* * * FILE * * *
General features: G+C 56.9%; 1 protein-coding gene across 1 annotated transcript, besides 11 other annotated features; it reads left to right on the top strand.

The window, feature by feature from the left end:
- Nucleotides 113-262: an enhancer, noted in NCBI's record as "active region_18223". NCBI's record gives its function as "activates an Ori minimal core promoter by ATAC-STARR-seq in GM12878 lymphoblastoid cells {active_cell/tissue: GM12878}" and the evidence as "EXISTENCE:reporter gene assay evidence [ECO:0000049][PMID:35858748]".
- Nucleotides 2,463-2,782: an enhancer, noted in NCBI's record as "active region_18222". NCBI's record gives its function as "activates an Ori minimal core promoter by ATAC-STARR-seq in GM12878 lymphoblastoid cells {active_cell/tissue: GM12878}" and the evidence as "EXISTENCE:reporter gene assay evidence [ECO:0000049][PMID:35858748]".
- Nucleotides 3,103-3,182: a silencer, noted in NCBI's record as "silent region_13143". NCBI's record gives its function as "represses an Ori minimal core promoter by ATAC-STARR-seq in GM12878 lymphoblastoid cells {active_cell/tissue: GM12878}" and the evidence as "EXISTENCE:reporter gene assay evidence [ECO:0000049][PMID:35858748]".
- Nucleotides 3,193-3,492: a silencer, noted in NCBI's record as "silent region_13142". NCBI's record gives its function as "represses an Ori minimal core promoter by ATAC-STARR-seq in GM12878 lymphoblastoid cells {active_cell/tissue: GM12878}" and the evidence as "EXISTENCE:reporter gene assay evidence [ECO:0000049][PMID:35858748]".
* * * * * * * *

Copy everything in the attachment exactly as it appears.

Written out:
General features: G+C 56.9%; 1 protein-coding gene across 1 annotated transcript, besides 11 other annotated features; it reads left to right on the top strand.

The window, feature by feature from the left end:
- Nucleotides 113-262: an enhancer, noted in NCBI's record as "active region_18223". NCBI's record gives its function as "activates an Ori minimal core promoter by ATAC-STARR-seq in GM12878 lymphoblastoid cells {active_cell/tissue: GM12878}" and the evidence as "EXISTENCE:reporter gene assay evidence [ECO:0000049][PMID:35858748]".
- Nucleotides 2,463-2,782: an enhancer, noted in NCBI's record as "active region_18222". NCBI's record gives its function as "activates an Ori minimal core promoter by ATAC-STARR-seq in GM12878 lymphoblastoid cells {active_cell/tissue: GM12878}" and the evidence as "EXISTENCE:reporter gene assay evidence [ECO:0000049][PMID:35858748]".
- Nucleotides 3,103-3,182: a silencer, noted in NCBI's record as "silent region_13143". NCBI's record gives its function as "represses an Ori minimal core promoter by ATAC-STARR-seq in GM12878 lymphoblastoid cells {active_cell/tissue: GM12878}" and the evidence as "EXISTENCE:reporter gene assay evidence [ECO:0000049][PMID:35858748]".
- Nucleotides 3,193-3,492: a silencer, noted in NCBI's record as "silent region_13142". NCBI's record gives its function as "represses an Ori minimal core promoter by ATAC-STARR-seq in GM12878 lymphoblastoid cells {active_cell/tissue: GM12878}" and the evidence as "EXISTENCE:reporter gene assay evidence [ECO:0000049][PMID:35858748]".